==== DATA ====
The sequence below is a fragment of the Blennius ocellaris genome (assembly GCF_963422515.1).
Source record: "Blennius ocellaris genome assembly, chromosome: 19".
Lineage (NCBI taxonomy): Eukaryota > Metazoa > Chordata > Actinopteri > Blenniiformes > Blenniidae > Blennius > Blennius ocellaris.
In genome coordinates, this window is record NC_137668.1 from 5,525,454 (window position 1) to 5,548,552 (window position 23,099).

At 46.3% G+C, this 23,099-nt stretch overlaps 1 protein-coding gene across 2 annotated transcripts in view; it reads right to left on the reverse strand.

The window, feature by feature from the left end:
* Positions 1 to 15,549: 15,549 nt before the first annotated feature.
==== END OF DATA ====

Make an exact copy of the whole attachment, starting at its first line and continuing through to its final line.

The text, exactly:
The sequence below is a fragment of the Blennius ocellaris genome (assembly GCF_963422515.1).
Source record: "Blennius ocellaris genome assembly, chromosome: 19".
Lineage (NCBI taxonomy): Eukaryota > Metazoa > Chordata > Actinopteri > Blenniiformes > Blenniidae > Blennius > Blennius ocellaris.
In genome coordinates, this window is record NC_137668.1 from 5,525,454 (window position 1) to 5,548,552 (window position 23,099).

At 46.3% G+C, this 23,099-nt stretch overlaps 1 protein-coding gene across 2 annotated transcripts in view; it reads right to left on the reverse strand.

The window, feature by feature from the left end:
* Positions 1 to 15,549: 15,549 nt before the first annotated feature.